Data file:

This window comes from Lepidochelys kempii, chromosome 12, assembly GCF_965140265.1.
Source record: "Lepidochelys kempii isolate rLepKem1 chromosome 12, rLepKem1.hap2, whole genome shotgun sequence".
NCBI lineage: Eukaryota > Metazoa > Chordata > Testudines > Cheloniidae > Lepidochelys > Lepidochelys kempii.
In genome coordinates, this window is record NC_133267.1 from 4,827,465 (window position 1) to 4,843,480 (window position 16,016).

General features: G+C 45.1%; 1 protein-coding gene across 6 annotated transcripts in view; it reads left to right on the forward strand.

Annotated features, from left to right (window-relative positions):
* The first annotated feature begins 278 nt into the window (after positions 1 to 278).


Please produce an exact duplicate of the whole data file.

This window comes from Lepidochelys kempii, chromosome 12, assembly GCF_965140265.1.
Source record: "Lepidochelys kempii isolate rLepKem1 chromosome 12, rLepKem1.hap2, whole genome shotgun sequence".
NCBI lineage: Eukaryota > Metazoa > Chordata > Testudines > Cheloniidae > Lepidochelys > Lepidochelys kempii.
In genome coordinates, this window is record NC_133267.1 from 4,827,465 (window position 1) to 4,843,480 (window position 16,016).

General features: G+C 45.1%; 1 protein-coding gene across 6 annotated transcripts in view; it reads left to right on the forward strand.

Annotated features, from left to right (window-relative positions):
* The first annotated feature begins 278 nt into the window (after positions 1 to 278).